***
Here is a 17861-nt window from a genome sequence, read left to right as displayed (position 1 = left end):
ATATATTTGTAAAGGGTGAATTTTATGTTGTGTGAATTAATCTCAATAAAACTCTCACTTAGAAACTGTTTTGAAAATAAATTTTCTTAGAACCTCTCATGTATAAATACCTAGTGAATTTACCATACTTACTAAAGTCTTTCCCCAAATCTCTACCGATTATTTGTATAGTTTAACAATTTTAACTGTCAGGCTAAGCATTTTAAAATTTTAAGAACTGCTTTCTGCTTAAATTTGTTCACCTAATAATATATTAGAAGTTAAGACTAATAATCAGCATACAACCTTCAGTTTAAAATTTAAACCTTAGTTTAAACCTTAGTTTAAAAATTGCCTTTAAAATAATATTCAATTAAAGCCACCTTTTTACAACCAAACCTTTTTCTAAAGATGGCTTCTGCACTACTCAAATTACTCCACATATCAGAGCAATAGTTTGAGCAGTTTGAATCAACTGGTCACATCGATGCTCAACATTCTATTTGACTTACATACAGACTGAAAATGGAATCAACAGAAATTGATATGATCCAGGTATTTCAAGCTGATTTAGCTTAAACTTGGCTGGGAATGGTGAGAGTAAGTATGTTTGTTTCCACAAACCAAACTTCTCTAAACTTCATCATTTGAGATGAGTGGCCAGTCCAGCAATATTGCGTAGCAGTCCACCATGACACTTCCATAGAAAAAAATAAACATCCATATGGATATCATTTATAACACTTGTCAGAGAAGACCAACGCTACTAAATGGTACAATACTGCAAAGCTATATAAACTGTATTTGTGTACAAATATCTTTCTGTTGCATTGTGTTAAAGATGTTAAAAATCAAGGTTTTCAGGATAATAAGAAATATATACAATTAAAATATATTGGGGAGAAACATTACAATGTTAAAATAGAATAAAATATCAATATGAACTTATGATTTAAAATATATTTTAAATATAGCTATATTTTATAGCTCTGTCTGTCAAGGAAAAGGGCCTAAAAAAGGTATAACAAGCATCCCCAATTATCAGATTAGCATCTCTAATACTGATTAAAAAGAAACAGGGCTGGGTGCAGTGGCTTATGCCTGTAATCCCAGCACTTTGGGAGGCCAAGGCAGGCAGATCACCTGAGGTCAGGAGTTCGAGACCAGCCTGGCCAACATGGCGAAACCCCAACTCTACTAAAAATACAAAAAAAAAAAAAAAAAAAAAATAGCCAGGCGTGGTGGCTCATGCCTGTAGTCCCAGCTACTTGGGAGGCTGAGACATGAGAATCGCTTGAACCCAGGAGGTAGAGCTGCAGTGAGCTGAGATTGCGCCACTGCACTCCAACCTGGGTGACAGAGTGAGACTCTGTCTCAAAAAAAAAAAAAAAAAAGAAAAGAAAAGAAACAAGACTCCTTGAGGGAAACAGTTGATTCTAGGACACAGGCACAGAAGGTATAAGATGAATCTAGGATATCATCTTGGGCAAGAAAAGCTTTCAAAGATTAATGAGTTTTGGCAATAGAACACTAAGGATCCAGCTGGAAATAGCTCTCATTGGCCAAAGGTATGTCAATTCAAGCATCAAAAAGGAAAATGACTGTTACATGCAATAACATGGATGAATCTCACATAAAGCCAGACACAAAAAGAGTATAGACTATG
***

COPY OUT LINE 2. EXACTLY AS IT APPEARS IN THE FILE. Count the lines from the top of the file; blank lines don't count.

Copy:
ATATATTTGTAAAGGGTGAATTTTATGTTGTGTGAATTAATCTCAATAAAACTCTCACTTAGAAACTGTTTTGAAAATAAATTTTCTTAGAACCTCTCATGTATAAATACCTAGTGAATTTACCATACTTACTAAAGTCTTTCCCCAAATCTCTACCGATTATTTGTATAGTTTAACAATTTTAACTGTCAGGCTAAGCATTTTAAAATTTTAAGAACTGCTTTCTGCTTAAATTTGTTCACCTAATAATATATTAGAAGTTAAGACTAATAATCAGCATACAACCTTCAGTTTAAAATTTAAACCTTAGTTTAAACCTTAGTTTAAAAATTGCCTTTAAAATAATATTCAATTAAAGCCACCTTTTTACAACCAAACCTTTTTCTAAAGATGGCTTCTGCACTACTCAAATTACTCCACATATCAGAGCAATAGTTTGAGCAGTTTGAATCAACTGGTCACATCGATGCTCAACATTCTATTTGACTTACATACAGACTGAAAATGGAATCAACAGAAATTGATATGATCCAGGTATTTCAAGCTGATTTAGCTTAAACTTGGCTGGGAATGGTGAGAGTAAGTATGTTTGTTTCCACAAACCAAACTTCTCTAAACTTCATCATTTGAGATGAGTGGCCAGTCCAGCAATATTGCGTAGCAGTCCACCATGACACTTCCATAGAAAAAAATAAACATCCATATGGATATCATTTATAACACTTGTCAGAGAAGACCAACGCTACTAAATGGTACAATACTGCAAAGCTATATAAACTGTATTTGTGTACAAATATCTTTCTGTTGCATTGTGTTAAAGATGTTAAAAATCAAGGTTTTCAGGATAATAAGAAATATATACAATTAAAATATATTGGGGAGAAACATTACAATGTTAAAATAGAATAAAATATCAATATGAACTTATGATTTAAAATATATTTTAAATATAGCTATATTTTATAGCTCTGTCTGTCAAGGAAAAGGGCCTAAAAAAGGTATAACAAGCATCCCCAATTATCAGATTAGCATCTCTAATACTGATTAAAAAGAAACAGGGCTGGGTGCAGTGGCTTATGCCTGTAATCCCAGCACTTTGGGAGGCCAAGGCAGGCAGATCACCTGAGGTCAGGAGTTCGAGACCAGCCTGGCCAACATGGCGAAACCCCAACTCTACTAAAAATACAAAAAAAAAAAAAAAAAAAAAATAGCCAGGCGTGGTGGCTCATGCCTGTAGTCCCAGCTACTTGGGAGGCTGAGACATGAGAATCGCTTGAACCCAGGAGGTAGAGCTGCAGTGAGCTGAGATTGCGCCACTGCACTCCAACCTGGGTGACAGAGTGAGACTCTGTCTCAAAAAAAAAAAAAAAAAAGAAAAGAAAAGAAACAAGACTCCTTGAGGGAAACAGTTGATTCTAGGACACAGGCACAGAAGGTATAAGATGAATCTAGGATATCATCTTGGGCAAGAAAAGCTTTCAAAGATTAATGAGTTTTGGCAATAGAACACTAAGGATCCAGCTGGAAATAGCTCTCATTGGCCAAAGGTATGTCAATTCAAGCATCAAAAAGGAAAATGACTGTTACATGCAATAACATGGATGAATCTCACATAAAGCCAGACACAAAAAGAGTATAGACTATG